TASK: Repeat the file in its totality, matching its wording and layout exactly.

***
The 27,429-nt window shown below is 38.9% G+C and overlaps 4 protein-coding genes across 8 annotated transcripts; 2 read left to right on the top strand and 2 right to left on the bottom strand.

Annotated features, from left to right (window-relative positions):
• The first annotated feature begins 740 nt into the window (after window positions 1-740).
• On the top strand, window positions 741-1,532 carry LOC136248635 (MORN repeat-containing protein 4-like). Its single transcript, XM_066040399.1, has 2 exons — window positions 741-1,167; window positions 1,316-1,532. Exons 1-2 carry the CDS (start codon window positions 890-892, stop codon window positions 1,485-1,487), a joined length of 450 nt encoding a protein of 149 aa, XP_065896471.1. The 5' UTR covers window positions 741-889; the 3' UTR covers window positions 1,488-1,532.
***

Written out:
The 27,429-nt window shown below is 38.9% G+C and overlaps 4 protein-coding genes across 8 annotated transcripts; 2 read left to right on the top strand and 2 right to left on the bottom strand.

Annotated features, from left to right (window-relative positions):
• The first annotated feature begins 740 nt into the window (after window positions 1-740).
• On the top strand, window positions 741-1,532 carry LOC136248635 (MORN repeat-containing protein 4-like). Its single transcript, XM_066040399.1, has 2 exons — window positions 741-1,167; window positions 1,316-1,532. Exons 1-2 carry the CDS (start codon window positions 890-892, stop codon window positions 1,485-1,487), a joined length of 450 nt encoding a protein of 149 aa, XP_065896471.1. The 5' UTR covers window positions 741-889; the 3' UTR covers window positions 1,488-1,532.